Cantonese romanization systems: a complete comparison between Yale romanization of Cantonese and Jyutping

Cantonese romanization systems: a complete comparison between Yale romanization of Cantonese and Jyutping

Introduction

Due to the lack of government-sponsorship, there are numerous amounts of Cantonese romanization systems yet none of them becomes the standard and dominates.  Among these romanization systems, Yale romanization of Cantonese(耶魯粵語拼音)and Jyutping(粵拼)has become the mainstream and have the highest popularity.

To choose between learn with Yale romanization of Cantonese (Yale) and Jyutping is an inevitable problem for every learner.  In this article, we will explain the difference between Yale and Jyutping, helping you make the decision wisely and start learning Cantonese.

The history of Yale and Jyutping

Yale has a much longer history than Jyutping.  Yale was created by Gerard P. Kok and Parker Po-fei Huang(黃伯飛)in 1952 and published in 1958; Yale romanization of Cantonese is one of the four romanization systems created at Yale University for four different East Asian languages.

Meanwhile, Jyutping was created by the Linguistic Society of Hong Kong (LSHK) in 1993.  Therefore, you will not be able to find any materials published before 1993 using Jyutping as their romanization system.

Difference between Yale and Jyutping

Yale and Jyutping is largely similar, differing in their notation of tones and about 19% of the consonants and vowels.  Nevertheless, Jyutping is much more detailed, as it denotes vowels cannot be expressed by Yale.  Therefore, if you start off by learning in Yale, in some point of your study, you will come across words that cannot be romanized.  By then you will have to switch to Jyutping and adopt a new romanization system.

Difference between Jyutping and Yale in tones notation

 JyutpingYale
Tone 1e1ē
Tone 2e2é
Tone 3e3e
Tone 4e4èh
Tone 5e5éh
Tone 6e6eh

 

Difference between Jyutping and Yale in initial consonants

JyutpingYale
zj
cch
jy

 

Difference between Jyutping and Yale in vowels

JyutpingYale
aaa
oeeu
oengeung
oekeuk
eoieui
eoneun
eoteut
eu/
em/
en/
ep/
et/

 

Yale and Jyutping, which one is easier to use?

Jyutping definitely wins in this aspect.  For typing Jyutping, you do not need to use any additional add-ons or programs, as Jyutping is expressed with numbers and alphabets commonly found on a typical keyboard.

Meanwhile, for typing Yale, a Pinyin keyboard has to be used for typing diacritics (i.e. tone symbol), which is quite inconvenient as you need to copy and paste again and again.

Pinyin keyboard

For typing characters with Jyutping and Yale, there are more input methods supporting Jyutping instead of Yale.  Input methods supporting Jyutping is available on Windows, Mac OS X, iOS, Android and Chrome extension.  You may refer to this guide on how to set up your Cantonese input in various platforms.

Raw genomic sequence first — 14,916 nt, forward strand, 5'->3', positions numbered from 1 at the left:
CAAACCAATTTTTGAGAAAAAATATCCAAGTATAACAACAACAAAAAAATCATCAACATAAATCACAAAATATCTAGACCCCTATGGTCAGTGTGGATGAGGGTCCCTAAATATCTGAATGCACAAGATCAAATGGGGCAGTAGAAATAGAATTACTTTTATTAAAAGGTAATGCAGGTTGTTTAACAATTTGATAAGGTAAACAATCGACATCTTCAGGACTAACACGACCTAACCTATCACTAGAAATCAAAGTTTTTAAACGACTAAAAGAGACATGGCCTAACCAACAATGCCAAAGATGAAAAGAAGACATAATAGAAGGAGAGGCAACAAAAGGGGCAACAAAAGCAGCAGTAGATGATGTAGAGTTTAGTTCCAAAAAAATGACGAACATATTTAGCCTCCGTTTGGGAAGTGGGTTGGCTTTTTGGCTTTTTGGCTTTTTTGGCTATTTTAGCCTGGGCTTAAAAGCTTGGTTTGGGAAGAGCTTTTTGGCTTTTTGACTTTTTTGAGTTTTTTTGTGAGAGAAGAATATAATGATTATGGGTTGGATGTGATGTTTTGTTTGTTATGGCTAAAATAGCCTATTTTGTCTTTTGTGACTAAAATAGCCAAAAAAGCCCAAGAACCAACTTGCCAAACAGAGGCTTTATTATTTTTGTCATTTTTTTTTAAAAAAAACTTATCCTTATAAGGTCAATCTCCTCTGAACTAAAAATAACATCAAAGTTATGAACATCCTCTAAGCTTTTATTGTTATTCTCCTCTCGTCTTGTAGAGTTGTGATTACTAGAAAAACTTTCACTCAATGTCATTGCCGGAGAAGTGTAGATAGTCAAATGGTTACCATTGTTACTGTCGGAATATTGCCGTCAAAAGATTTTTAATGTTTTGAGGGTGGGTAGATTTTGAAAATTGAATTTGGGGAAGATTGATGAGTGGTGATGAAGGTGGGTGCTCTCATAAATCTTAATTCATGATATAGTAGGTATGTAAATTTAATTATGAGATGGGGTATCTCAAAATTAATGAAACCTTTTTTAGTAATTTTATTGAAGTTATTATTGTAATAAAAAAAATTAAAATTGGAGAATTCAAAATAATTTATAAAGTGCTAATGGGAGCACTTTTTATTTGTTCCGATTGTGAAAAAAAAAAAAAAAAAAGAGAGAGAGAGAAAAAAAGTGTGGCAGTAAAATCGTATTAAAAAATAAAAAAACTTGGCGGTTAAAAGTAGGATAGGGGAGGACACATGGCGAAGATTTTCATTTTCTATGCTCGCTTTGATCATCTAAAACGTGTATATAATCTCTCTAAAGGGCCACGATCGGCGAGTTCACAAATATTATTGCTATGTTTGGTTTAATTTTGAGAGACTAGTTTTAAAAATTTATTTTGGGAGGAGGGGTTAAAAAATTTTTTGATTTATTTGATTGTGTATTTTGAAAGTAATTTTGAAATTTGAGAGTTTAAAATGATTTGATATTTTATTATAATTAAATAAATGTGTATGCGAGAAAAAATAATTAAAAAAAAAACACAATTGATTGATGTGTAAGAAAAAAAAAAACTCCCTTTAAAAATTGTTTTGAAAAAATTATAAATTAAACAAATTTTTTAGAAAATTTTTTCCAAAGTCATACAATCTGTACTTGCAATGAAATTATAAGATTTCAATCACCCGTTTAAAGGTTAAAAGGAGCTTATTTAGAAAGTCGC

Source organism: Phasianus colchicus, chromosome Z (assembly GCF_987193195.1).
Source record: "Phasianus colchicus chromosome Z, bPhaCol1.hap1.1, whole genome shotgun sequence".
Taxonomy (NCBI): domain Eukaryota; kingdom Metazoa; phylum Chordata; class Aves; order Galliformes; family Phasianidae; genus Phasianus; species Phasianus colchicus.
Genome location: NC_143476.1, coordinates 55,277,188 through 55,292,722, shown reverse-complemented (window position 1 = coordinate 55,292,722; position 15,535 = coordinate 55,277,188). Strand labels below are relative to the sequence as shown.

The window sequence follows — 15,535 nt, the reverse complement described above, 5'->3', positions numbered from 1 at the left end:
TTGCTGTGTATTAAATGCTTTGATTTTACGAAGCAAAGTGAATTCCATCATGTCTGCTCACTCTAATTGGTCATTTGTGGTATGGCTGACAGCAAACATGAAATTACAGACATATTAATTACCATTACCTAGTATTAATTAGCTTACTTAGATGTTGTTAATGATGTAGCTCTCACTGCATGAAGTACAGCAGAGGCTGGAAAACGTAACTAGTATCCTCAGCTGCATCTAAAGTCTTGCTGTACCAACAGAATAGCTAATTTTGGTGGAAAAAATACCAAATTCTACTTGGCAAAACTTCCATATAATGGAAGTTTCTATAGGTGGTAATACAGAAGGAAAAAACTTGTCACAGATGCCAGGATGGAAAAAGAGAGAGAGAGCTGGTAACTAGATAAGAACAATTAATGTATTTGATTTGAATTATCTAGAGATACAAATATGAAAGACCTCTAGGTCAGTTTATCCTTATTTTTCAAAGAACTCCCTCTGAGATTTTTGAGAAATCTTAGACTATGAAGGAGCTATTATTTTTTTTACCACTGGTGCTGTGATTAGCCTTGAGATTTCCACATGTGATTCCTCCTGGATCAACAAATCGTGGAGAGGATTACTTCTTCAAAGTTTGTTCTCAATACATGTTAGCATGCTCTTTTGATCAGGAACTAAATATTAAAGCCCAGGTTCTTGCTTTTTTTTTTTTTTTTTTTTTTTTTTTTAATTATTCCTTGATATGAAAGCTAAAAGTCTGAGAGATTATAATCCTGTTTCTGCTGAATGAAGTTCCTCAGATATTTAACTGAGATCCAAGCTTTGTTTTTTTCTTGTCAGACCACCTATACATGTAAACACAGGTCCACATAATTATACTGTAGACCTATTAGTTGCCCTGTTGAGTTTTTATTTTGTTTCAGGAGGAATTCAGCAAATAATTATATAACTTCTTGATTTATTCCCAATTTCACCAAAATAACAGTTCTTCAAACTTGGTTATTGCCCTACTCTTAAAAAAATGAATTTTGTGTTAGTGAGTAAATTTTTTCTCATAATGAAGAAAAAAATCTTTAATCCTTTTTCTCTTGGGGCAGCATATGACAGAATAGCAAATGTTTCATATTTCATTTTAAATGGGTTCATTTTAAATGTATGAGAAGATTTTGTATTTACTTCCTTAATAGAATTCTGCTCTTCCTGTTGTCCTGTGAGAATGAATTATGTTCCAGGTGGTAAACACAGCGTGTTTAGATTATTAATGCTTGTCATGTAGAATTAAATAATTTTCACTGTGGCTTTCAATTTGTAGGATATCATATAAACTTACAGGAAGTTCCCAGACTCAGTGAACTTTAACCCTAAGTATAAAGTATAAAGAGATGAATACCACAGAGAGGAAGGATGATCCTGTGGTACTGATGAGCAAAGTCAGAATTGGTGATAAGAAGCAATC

Yale and Jyutping, which one is more popular?

The popularity of Jyutping has increased steadily over the years.  Based on a poll we conducted on our Facebook page, about 60% of the learners are using Jyutping now.

Nevertheless, Yale is surprisingly more popular than Jyutping in some countries.  For example, learners in Japan tend to learn Cantonese with Yale.

What about the modified Yale?

Yale romanization of Cantonese has been updated in 1994, and it is called modified Yale.  In this system, numbers are used to represent tones instead of diacritics, making typing easier.

Difference between Jyutping and modified Yale in tones notation

 JyutpingYale
Tone 1e1e1
Tone 2e2e2
Tone 3e3e3
Tone 4e4e4
Tone 5e5e5
Tone 6e6e6
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Nevertheless, we do not recommend using this system as well.  Being similar with traditional Yale, it is still unable to describe all vowels being used in Cantonese.

Difference between Jyutping and modified Yale in vowels

JyutpingYale
aaa
oeeu
oengeung
oekeuk
eoieui
eoneun
eoteut
eu/
em/
en/
ep/
et/

Conclusion

Whether to use Yale or Jyutping comes down to your personal preference at the end of the day.  However, due to the inconvenience for typing and the limited romanization of Yale, we recommend you learning Cantonese with Jyutping.  If you haven’t already, start learning Jyutping with our lessons now!

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This Post Has 6 Comments

  1. I first studied Cantonese in GuangZhou, using Guangdong romanization since all the teaching materials are using it. For me I can relate more easily to Yale and JyutPing since Guangdong romanization kind of mix both of them together.

    However, due to the inconvenience for typing, I switched to JyutPing, not only the romanization, but also Chinese characters to Traditional Chinese. I feel proud of it when I type in Traditional Chinese because that’s real Cantonese! You might feel it’s taxing in the beginning but it’s definitely worth your effort!

  2. ⤵️Systematic

  3. By the way, China have a very sympathetic Cantonese phonetic system, why need to create another in Hong Kong?

    1. Sorry which system are you referring to? This question should be answered by LSHK. I guess they have created the new system because of academic reasons.

      If you want a simple layman answer, it is simply because Hong Kong is not China.

  4. I believe Yale phonetic systems is widely used then become combine with Syney Lau tone mark.

    1. Do you mean that Yale can be more popular when it is combined with Syney Lau tone mark?

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